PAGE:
6. Insufficient Authorization: Authorization measures prevent intruders from accessing sensitive data and stop them from escalating privileges to expand their attacks. Insecure Direct Object Reference (IDOR) can enable attackers to access files, accounts, and also databases. If the authorization mechanism is unable to verify users and grant permissions then the app is not secured.
  7. Poor-Quality Client Code: Improper coding practices can lead to vulnerabilities in code. When team members use different coding techniques and do not provide sufficient documentation, the risk of insecure code increases exponentially. Finding this vulnerability is difficult as hackers need to be knowledgeable about poor coding practices.
  8. Manipulated Code: Often, app stores may have manipulated versions of mobile applications, like apps with modified binaries, including malicious content and backdoors. These counterfeit applications can be delivered directly to the victims through phishing or publishing them on app stores.
  9. Reverse Engineering Attacks: Applications can be reverse-engineered and attackers can perform code analysis. This is particularly dangerous as attackers can examine and modify the code to inject malicious functions into them. Reverse engineering enables attackers to understand how applications operate and allows them to recompile them.
  10. Redundant Functionalities: Attackers can inspect mobile applications through log and configuration files, identify, and exploit redundant functionalities to gain access to the back end. For instance, attackers might anonymously execute privileged actions. Manual code reviews can help reduce this risk.

Android Penetration testing can help mitigate these risks leading to the creation of secure apps that can withstand a wide range of cyberattacks. Android Penetration Testing is an important step in ensuring the safety of your users and their personal data.

What are the Best Practices for Android Development?

Android app developers need to face immense pressure to move faster to meet deadlines which may cause them to push security to the back burner. It is important to focus on security during the development of apps, however, and so here are 4 common areas of security failure that can be easily addressed:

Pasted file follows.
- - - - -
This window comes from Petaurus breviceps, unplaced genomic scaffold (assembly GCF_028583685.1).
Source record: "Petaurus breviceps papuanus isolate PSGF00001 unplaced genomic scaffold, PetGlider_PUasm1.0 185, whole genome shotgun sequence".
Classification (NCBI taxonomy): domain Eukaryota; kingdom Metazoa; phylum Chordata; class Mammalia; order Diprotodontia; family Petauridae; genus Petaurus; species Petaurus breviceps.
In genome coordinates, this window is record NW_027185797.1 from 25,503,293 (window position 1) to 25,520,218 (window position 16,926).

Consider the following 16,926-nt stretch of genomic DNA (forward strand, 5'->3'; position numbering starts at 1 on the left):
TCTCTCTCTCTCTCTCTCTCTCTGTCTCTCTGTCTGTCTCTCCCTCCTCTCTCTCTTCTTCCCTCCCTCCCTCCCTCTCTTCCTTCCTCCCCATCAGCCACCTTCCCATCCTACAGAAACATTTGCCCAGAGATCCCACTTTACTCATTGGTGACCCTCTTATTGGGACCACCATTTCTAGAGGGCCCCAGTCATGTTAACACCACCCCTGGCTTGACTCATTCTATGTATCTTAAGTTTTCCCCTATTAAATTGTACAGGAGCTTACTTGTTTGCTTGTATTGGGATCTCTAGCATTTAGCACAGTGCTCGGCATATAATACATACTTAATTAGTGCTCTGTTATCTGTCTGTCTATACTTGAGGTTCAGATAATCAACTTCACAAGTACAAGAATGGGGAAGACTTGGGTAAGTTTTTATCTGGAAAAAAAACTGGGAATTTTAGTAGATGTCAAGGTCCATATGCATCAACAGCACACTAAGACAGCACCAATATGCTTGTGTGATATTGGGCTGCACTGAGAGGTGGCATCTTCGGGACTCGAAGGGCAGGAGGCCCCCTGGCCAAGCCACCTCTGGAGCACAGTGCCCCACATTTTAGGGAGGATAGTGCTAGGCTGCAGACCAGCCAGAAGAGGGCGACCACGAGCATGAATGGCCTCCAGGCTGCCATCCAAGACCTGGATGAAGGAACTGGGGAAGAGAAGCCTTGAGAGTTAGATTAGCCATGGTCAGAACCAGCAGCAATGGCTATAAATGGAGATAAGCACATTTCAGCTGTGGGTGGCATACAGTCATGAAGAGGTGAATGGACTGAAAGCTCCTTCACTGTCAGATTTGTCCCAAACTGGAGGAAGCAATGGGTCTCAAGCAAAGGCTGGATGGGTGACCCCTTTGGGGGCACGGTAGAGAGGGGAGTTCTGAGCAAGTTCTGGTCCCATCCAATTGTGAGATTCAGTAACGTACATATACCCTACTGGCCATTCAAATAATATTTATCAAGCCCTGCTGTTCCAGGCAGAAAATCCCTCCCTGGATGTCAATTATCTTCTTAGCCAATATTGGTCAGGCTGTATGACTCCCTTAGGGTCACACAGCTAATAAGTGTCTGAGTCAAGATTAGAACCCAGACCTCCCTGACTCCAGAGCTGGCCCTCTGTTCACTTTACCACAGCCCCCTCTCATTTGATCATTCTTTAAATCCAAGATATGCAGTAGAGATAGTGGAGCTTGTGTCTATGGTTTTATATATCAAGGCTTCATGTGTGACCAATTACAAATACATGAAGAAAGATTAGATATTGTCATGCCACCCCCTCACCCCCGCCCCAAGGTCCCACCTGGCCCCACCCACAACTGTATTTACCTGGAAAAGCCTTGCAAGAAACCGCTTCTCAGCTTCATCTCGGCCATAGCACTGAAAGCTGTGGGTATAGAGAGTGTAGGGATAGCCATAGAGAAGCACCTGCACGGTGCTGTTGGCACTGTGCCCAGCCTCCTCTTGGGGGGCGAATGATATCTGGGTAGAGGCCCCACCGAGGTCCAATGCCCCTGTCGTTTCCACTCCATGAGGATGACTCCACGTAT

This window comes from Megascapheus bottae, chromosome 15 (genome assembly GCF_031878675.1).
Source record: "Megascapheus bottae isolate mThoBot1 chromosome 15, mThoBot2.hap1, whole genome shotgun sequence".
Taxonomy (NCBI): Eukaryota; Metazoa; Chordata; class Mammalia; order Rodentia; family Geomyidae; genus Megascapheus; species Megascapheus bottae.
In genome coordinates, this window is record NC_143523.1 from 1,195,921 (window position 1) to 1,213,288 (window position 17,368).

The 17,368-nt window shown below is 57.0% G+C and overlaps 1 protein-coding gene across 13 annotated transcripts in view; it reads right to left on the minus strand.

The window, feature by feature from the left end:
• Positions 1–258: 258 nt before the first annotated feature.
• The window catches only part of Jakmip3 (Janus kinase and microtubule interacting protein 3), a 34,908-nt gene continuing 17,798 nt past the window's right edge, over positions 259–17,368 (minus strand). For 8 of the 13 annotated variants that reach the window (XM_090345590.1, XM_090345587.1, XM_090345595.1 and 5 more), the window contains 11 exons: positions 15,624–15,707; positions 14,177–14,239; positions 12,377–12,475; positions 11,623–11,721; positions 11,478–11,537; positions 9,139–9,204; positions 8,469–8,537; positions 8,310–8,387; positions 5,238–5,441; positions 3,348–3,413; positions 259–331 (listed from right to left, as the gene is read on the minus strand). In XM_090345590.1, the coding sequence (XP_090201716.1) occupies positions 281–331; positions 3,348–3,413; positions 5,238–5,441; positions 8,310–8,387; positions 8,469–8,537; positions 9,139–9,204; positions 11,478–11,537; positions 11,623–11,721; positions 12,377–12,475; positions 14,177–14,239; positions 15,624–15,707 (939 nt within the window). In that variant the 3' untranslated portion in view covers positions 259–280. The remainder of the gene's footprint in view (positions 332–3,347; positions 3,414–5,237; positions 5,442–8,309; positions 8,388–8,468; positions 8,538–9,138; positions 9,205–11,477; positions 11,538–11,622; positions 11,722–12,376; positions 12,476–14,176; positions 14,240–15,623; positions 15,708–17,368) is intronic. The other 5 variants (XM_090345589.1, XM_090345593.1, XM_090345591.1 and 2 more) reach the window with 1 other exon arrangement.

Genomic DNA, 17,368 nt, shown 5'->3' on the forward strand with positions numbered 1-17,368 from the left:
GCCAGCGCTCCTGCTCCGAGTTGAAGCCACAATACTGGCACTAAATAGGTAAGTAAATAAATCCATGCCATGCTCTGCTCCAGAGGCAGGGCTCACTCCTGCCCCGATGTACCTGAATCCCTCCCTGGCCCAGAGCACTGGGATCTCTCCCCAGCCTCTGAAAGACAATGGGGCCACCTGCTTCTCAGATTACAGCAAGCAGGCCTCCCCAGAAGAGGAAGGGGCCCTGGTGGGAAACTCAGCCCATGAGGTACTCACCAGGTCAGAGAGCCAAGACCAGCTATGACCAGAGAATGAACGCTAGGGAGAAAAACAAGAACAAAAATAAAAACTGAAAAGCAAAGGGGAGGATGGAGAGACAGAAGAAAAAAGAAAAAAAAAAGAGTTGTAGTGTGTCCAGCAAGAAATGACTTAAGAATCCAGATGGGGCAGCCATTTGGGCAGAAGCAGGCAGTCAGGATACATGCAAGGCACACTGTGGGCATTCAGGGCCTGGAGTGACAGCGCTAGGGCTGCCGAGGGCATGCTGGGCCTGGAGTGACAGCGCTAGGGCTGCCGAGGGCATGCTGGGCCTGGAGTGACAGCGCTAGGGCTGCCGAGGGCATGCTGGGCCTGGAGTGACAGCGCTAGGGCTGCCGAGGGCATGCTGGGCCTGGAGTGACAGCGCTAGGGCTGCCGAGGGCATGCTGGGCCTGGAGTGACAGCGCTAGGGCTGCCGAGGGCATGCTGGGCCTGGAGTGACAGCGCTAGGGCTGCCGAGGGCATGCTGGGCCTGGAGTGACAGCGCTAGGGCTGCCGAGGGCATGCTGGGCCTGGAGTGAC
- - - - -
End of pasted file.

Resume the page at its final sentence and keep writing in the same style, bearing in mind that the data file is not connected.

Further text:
1. Validating the Contents of Certificates: Additional security layers can be added to HTTPS connections by using certificates. Certificates enforce additional validations when performing connections and include the certificate authority that signed it along with the list of hostnames that are known or accepted by the application. Applications that validate these components reduce the risk of man-in-the-middle attacks.
  2. Using SSL through HTTPS: HTTP puts private user information out in the open. This can be avoided by using HTTPS instead. HTTPS encrypts data sent to servers and received from them via industry-standard SSL.
  3. Using the Latest Cryptography: Using older algorithms can make a mobile application non-compliant with industry regulations and leave organisations susceptible to fines and/or legal problems. Using the latest cryptography algorithms and selecting the ones that are suitable for a specific application scenario can help avoid these problems. Developers also need to avoid insecure modes of operation, incorrectly generated cryptographic keys, and initialisation vectors to ensure that the encrypted information cannot be decrypted.
  4. Do Not Hardcode the Resources of Mobile Apps: Hardcoded information within the source code of a mobile application is often used by attackers to take advantage of users. For example, hackers can use credentials stored inside app files to get access to a user account. They can also find hardcoded API keys or URLs to obtain private data or even completely take over an app.

Open-Source Tools for Android Penetration Testing

Android Penetration Testing has many challenges that are not generally found in standard web application and infrastructure tests. To overcome these, some great open-source mobile security testing tools are available. Let’s take a look at some of them:

  1. MobSF: Mobile Security Framework (MobSF) is an indispensable tool for Android Penetration Testing. It is a static as well as a dynamic binary analyser that is capable of enumerating security issues quickly. Some of its features include the ability to identify leads for hardcoded API keys or passwords and performing code analysis.
  2. Frida: It is an instrumentation framework for all mobile testing. It has been described as a Dynamic instrumentation toolkit for developers, reverse engineers, and security researchers.
  3. Android Debug Bridge: ADB is not an android penetration testing tool in itself, but the Android Debug Bridge can be used to find issues in a mobile application while it is running and also access a shell on a device that has not been rooted. It is a command line tool that comes with the Android SDK and allows for an emulated or USB-connected Android device to be debugged in real-time.
  4. QARK: The Quick Android Review Kit allows you to pinpoint security loopholes in the source code of the mobile application as well as the APK files. It is a static code analysis tool that provides information about application-related security risks and gives a concise description of issues.
  5. APKTool: This is a superb tool for any part of the reverse engineering process for Android Penetration Testing. It enables you to decompile and rebuild applications for source code analysis or even to insert additional files. It is often used together with Frida and other tools that turn some of the output of the APKTool into readable classes.